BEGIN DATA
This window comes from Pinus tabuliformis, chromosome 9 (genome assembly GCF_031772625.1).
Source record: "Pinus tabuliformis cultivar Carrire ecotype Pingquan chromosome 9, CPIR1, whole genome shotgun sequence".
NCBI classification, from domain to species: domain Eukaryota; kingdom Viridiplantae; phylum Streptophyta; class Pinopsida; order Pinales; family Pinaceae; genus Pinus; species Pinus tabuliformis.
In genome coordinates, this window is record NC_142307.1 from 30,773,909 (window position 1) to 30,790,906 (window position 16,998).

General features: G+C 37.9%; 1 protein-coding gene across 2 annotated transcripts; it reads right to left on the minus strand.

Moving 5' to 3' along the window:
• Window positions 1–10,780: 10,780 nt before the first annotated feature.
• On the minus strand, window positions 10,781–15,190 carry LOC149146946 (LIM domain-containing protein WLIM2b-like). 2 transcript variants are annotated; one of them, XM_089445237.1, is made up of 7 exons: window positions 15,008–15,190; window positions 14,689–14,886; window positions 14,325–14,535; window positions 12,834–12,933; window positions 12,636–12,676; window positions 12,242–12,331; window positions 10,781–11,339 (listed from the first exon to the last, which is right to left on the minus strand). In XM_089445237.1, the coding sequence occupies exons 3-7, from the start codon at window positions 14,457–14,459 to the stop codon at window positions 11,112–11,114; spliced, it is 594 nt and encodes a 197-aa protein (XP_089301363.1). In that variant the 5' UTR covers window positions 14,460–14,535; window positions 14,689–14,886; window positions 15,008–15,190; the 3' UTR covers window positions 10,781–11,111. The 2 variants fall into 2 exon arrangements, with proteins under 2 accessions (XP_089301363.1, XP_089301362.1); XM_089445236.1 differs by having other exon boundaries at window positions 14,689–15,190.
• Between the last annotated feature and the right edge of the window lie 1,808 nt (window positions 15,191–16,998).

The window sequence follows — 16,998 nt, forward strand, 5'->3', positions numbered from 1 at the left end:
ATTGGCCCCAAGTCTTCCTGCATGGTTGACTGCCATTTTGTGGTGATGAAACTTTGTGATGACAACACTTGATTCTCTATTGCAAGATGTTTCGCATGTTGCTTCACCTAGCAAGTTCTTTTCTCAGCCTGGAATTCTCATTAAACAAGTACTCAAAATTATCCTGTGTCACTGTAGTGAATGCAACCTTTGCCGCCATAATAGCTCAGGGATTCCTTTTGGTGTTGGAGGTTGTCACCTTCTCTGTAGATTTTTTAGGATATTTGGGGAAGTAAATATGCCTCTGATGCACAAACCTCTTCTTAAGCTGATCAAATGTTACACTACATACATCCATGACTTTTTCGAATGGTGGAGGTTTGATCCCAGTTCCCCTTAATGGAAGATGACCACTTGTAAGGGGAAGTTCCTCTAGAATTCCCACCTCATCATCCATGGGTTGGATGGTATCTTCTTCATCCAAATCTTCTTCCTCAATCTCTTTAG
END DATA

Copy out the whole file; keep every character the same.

This window comes from Pinus tabuliformis, chromosome 9 (genome assembly GCF_031772625.1).
Source record: "Pinus tabuliformis cultivar Carrire ecotype Pingquan chromosome 9, CPIR1, whole genome shotgun sequence".
NCBI classification, from domain to species: domain Eukaryota; kingdom Viridiplantae; phylum Streptophyta; class Pinopsida; order Pinales; family Pinaceae; genus Pinus; species Pinus tabuliformis.
In genome coordinates, this window is record NC_142307.1 from 30,773,909 (window position 1) to 30,790,906 (window position 16,998).

General features: G+C 37.9%; 1 protein-coding gene across 2 annotated transcripts; it reads right to left on the minus strand.

Moving 5' to 3' along the window:
• Window positions 1–10,780: 10,780 nt before the first annotated feature.
• On the minus strand, window positions 10,781–15,190 carry LOC149146946 (LIM domain-containing protein WLIM2b-like). 2 transcript variants are annotated; one of them, XM_089445237.1, is made up of 7 exons: window positions 15,008–15,190; window positions 14,689–14,886; window positions 14,325–14,535; window positions 12,834–12,933; window positions 12,636–12,676; window positions 12,242–12,331; window positions 10,781–11,339 (listed from the first exon to the last, which is right to left on the minus strand). In XM_089445237.1, the coding sequence occupies exons 3-7, from the start codon at window positions 14,457–14,459 to the stop codon at window positions 11,112–11,114; spliced, it is 594 nt and encodes a 197-aa protein (XP_089301363.1). In that variant the 5' UTR covers window positions 14,460–14,535; window positions 14,689–14,886; window positions 15,008–15,190; the 3' UTR covers window positions 10,781–11,111. The 2 variants fall into 2 exon arrangements, with proteins under 2 accessions (XP_089301363.1, XP_089301362.1); XM_089445236.1 differs by having other exon boundaries at window positions 14,689–15,190.
• Between the last annotated feature and the right edge of the window lie 1,808 nt (window positions 15,191–16,998).

The window sequence follows — 16,998 nt, forward strand, 5'->3', positions numbered from 1 at the left end:
ATTGGCCCCAAGTCTTCCTGCATGGTTGACTGCCATTTTGTGGTGATGAAACTTTGTGATGACAACACTTGATTCTCTATTGCAAGATGTTTCGCATGTTGCTTCACCTAGCAAGTTCTTTTCTCAGCCTGGAATTCTCATTAAACAAGTACTCAAAATTATCCTGTGTCACTGTAGTGAATGCAACCTTTGCCGCCATAATAGCTCAGGGATTCCTTTTGGTGTTGGAGGTTGTCACCTTCTCTGTAGATTTTTTAGGATATTTGGGGAAGTAAATATGCCTCTGATGCACAAACCTCTTCTTAAGCTGATCAAATGTTACACTACATACATCCATGACTTTTTCGAATGGTGGAGGTTTGATCCCAGTTCCCCTTAATGGAAGATGACCACTTGTAAGGGGAAGTTCCTCTAGAATTCCCACCTCATCATCCATGGGTTGGATGGTATCTTCTTCATCCAAATCTTCTTCCTCAATCTCTTTAG